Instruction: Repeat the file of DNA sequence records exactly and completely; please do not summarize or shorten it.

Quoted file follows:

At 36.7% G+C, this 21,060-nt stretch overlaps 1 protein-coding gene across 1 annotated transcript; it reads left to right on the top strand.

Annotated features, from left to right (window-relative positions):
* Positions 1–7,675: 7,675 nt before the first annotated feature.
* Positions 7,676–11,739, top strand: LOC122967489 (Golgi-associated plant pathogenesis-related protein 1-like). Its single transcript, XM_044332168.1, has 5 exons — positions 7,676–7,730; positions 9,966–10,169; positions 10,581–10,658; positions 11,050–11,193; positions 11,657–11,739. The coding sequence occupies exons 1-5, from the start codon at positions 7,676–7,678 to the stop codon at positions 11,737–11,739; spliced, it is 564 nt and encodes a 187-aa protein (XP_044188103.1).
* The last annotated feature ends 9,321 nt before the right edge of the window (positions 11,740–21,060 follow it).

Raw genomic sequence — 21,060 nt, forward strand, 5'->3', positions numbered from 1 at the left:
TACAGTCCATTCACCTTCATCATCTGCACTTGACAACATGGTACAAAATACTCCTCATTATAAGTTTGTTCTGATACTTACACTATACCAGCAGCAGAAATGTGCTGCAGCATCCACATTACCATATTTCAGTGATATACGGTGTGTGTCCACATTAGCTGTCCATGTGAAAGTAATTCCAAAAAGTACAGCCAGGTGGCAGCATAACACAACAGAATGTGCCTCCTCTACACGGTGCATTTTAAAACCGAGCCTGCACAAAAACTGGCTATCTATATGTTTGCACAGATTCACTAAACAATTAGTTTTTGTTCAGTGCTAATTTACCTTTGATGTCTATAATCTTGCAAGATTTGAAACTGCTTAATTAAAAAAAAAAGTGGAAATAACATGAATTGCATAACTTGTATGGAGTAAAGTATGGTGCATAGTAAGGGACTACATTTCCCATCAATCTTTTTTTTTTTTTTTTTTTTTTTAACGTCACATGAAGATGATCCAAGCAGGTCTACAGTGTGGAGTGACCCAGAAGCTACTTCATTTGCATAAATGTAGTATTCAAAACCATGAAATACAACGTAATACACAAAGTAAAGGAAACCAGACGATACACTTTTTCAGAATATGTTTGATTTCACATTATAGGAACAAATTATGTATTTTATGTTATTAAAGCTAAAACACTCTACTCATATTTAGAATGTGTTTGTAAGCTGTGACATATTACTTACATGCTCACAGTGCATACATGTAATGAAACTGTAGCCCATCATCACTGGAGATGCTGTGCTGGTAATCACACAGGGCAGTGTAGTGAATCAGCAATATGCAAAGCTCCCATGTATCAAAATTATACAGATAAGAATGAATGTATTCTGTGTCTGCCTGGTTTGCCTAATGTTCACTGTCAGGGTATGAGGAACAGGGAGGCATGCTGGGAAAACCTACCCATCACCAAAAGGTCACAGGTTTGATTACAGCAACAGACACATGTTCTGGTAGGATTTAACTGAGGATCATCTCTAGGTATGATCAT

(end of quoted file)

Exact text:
At 36.7% G+C, this 21,060-nt stretch overlaps 1 protein-coding gene across 1 annotated transcript; it reads left to right on the top strand.

Annotated features, from left to right (window-relative positions):
* Positions 1–7,675: 7,675 nt before the first annotated feature.
* Positions 7,676–11,739, top strand: LOC122967489 (Golgi-associated plant pathogenesis-related protein 1-like). Its single transcript, XM_044332168.1, has 5 exons — positions 7,676–7,730; positions 9,966–10,169; positions 10,581–10,658; positions 11,050–11,193; positions 11,657–11,739. The coding sequence occupies exons 1-5, from the start codon at positions 7,676–7,678 to the stop codon at positions 11,737–11,739; spliced, it is 564 nt and encodes a 187-aa protein (XP_044188103.1).
* The last annotated feature ends 9,321 nt before the right edge of the window (positions 11,740–21,060 follow it).

Raw genomic sequence — 21,060 nt, forward strand, 5'->3', positions numbered from 1 at the left:
TACAGTCCATTCACCTTCATCATCTGCACTTGACAACATGGTACAAAATACTCCTCATTATAAGTTTGTTCTGATACTTACACTATACCAGCAGCAGAAATGTGCTGCAGCATCCACATTACCATATTTCAGTGATATACGGTGTGTGTCCACATTAGCTGTCCATGTGAAAGTAATTCCAAAAAGTACAGCCAGGTGGCAGCATAACACAACAGAATGTGCCTCCTCTACACGGTGCATTTTAAAACCGAGCCTGCACAAAAACTGGCTATCTATATGTTTGCACAGATTCACTAAACAATTAGTTTTTGTTCAGTGCTAATTTACCTTTGATGTCTATAATCTTGCAAGATTTGAAACTGCTTAATTAAAAAAAAAAGTGGAAATAACATGAATTGCATAACTTGTATGGAGTAAAGTATGGTGCATAGTAAGGGACTACATTTCCCATCAATCTTTTTTTTTTTTTTTTTTTTTTTAACGTCACATGAAGATGATCCAAGCAGGTCTACAGTGTGGAGTGACCCAGAAGCTACTTCATTTGCATAAATGTAGTATTCAAAACCATGAAATACAACGTAATACACAAAGTAAAGGAAACCAGACGATACACTTTTTCAGAATATGTTTGATTTCACATTATAGGAACAAATTATGTATTTTATGTTATTAAAGCTAAAACACTCTACTCATATTTAGAATGTGTTTGTAAGCTGTGACATATTACTTACATGCTCACAGTGCATACATGTAATGAAACTGTAGCCCATCATCACTGGAGATGCTGTGCTGGTAATCACACAGGGCAGTGTAGTGAATCAGCAATATGCAAAGCTCCCATGTATCAAAATTATACAGATAAGAATGAATGTATTCTGTGTCTGCCTGGTTTGCCTAATGTTCACTGTCAGGGTATGAGGAACAGGGAGGCATGCTGGGAAAACCTACCCATCACCAAAAGGTCACAGGTTTGATTACAGCAACAGACACATGTTCTGGTAGGATTTAACTGAGGATCATCTCTAGGTATGATCAT